Tuesday, September 13, 2005
|Hurricane Katrina on August 28, 2005. Located south-southeast of the mouth of the Mississippi River. NOAA Image.|
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Updated: Monday, March 13, 2006
CHL is responding to Katrina-related requests from our sponsors and stakeholders. Our responses are currently geared towards hindcasting and forecasting.
CHL is developing models for the forensic analysis of waves, water levels, water quality, and other aspects of the storm for Lake Ponchartrain, New Orleans, Southeast Louisiana, and coastal areas east, southeast, and south of New Orleans. This effort also involves data collection of many types.
Our forecasting efforts are geared toward examining problems that could arise from the dewatering efforts in New Orleans. Our modeling capabilities will aid as decisions need to be made concerning contaminants, bacteria and various pollutants as well as concerning other water quality issues.
Links to related resources...
Planning and Restoration Resources...
Corps of Engineers
- Corps: Foundation Problem in Levees Blamed
Associated Press - March 10, 2006 - A foundation problem — although not the one targeted by earlier studies — caused the 450-foot-long break in a floodwall and levee on New Orleans' western edge when Hurricane Katrina hit, the U.S. Army Corps of Engineers said Friday.
- National Public Radio - Army Builds Mini New Orleans to Study Levees
All Things Considered, March 9, 2006 - The U.S. Army Corps of Engineers will release a report Friday detailing its version of how the New Orleans levees failed. As part of the study, engineers built a miniature scale model of the city at a Mississippi laboratory to simulate events of the flood.
- National Public Radio - Model Attempts to Recreate New Orleans Levee Failure
Morning Edition, March 6, 2006 - A team of engineers assembled in a Vicksburg, Miss., laboratory on Sunday to watch a centrifuge spin a tiny model of a New Orleans canal. The experiment was an attempt to recreate, on a smaller scale, the failures of the city's levee system during Hurricane Katrina.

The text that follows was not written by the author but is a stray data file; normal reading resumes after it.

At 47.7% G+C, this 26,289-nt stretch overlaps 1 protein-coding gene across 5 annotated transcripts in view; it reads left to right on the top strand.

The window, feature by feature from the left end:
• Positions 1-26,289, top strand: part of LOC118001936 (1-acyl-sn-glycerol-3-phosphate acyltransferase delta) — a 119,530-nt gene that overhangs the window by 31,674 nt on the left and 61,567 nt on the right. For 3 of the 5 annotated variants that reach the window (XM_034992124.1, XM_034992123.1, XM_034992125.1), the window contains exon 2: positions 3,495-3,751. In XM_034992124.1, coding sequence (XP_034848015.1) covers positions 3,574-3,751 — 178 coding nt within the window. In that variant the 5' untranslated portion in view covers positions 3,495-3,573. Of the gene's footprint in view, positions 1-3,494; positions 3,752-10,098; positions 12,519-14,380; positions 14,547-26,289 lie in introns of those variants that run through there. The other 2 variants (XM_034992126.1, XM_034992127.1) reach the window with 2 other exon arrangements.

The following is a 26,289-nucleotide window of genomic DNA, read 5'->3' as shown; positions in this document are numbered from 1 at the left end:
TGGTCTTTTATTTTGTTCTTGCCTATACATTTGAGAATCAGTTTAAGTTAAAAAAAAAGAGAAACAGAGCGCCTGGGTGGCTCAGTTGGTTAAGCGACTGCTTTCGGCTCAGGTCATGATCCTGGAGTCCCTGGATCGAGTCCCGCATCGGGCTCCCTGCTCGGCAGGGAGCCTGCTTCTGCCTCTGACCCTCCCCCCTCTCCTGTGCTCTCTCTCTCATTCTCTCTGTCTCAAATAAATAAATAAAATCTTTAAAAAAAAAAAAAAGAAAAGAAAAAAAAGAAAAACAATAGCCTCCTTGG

- National Public Radio - Scale Model Aids Probe of Katrina Damage
Day to Day, February 16, 2006 - The Army Corps of Engineers is building a scale model of a part of New Orleans that suffered levee failure during Hurricane Katrina. Madeleine Brand talks to Ira Flatow, host of NPR's Science Friday about what engineers hope to learn.
- Louisiana Coastal Protection and Restoration (LACPR) Project - Congress has directed the Corps of Engineers, New Orleans District, in partnership with the State of Louisiana, to initiate a 24-month endeavor, the Louisiana Coastal Protection and Restoration (LACPR) Project. The project will identify, describe and propose a full range of flood control, coastal restoration, and hurricane protection measures for South Louisiana.
Mobile District Corps of Engineers
Preliminary data supplied by Mobile District Corps of Engineers, consisting of peak water level data from tide gages.
- PEAK_SUMMARY_KATRINA.xls - Spreadsheet listing peak values and comparisons with other storms (sheet1), and condition of Mobile District tide gages during/after storm (sheet3)
- active_gages.jpg - Map of the gage locations (Jpeg image)
- Katrina_Peak_Map.pdf - The pdf file shows the peak water level values at the gages
Louisiana State University, Coastal Studies Institute
As part of the Integrated Ocean Observing System (IOOS), there has been an effort to integrate observing efforts using GIS based web-mapping services (supported by CSC). The result includes models and observations. This has NOS, NDBC, ADCIRC, and more. Be sure to try the dynamic map too.
National Oceanic & Atmospheric Administration (NOAA)
National Weather Service (weather.gov)
U.S. Geological Survey (USGS)
- NOAA HURRICANE KATRINA SUPPORT ACTIVITIES; Aerial Photography Flights Yield Thousands of Images
The day after Hurricane Katrina made landfall on the U.S. Gulf Coast NOAA began aerial photography flights of the affected areas. For nine days the NOAA Cessna Citation aircraft flew two to three missions each day only stopping to re-fuel. Nearly 7,000 aerial images were produced from these missions. NOAA also is providing a variety of support activities for areas affected by Hurricane Katrina.
- NOAA Hurricane Hunter Pilot Captures Katrina At Her Meanest
Sept. 1, 2005 - NOAA hurricane hunter WP-3D Orion and Gulfstream IV aircraft conducted ten long flights into and around the eye of Hurricane Katrina. Lt. Mike Silah, a P-3 pilot, got to see Hurricane Katrina up close and personal, especially when she was an extremely dangerous Category Five storm in the Gulf of Mexico. The day before the powerful and destructive storm made landfall on the USA Gulf Coast, Silah snapped a series of images capturing the eyewall of Katrina.
Coastal and Hydraulics Laboratory - Engineer Research and Development Center
Waterways Experiment Station - Vicksburg, Mississippi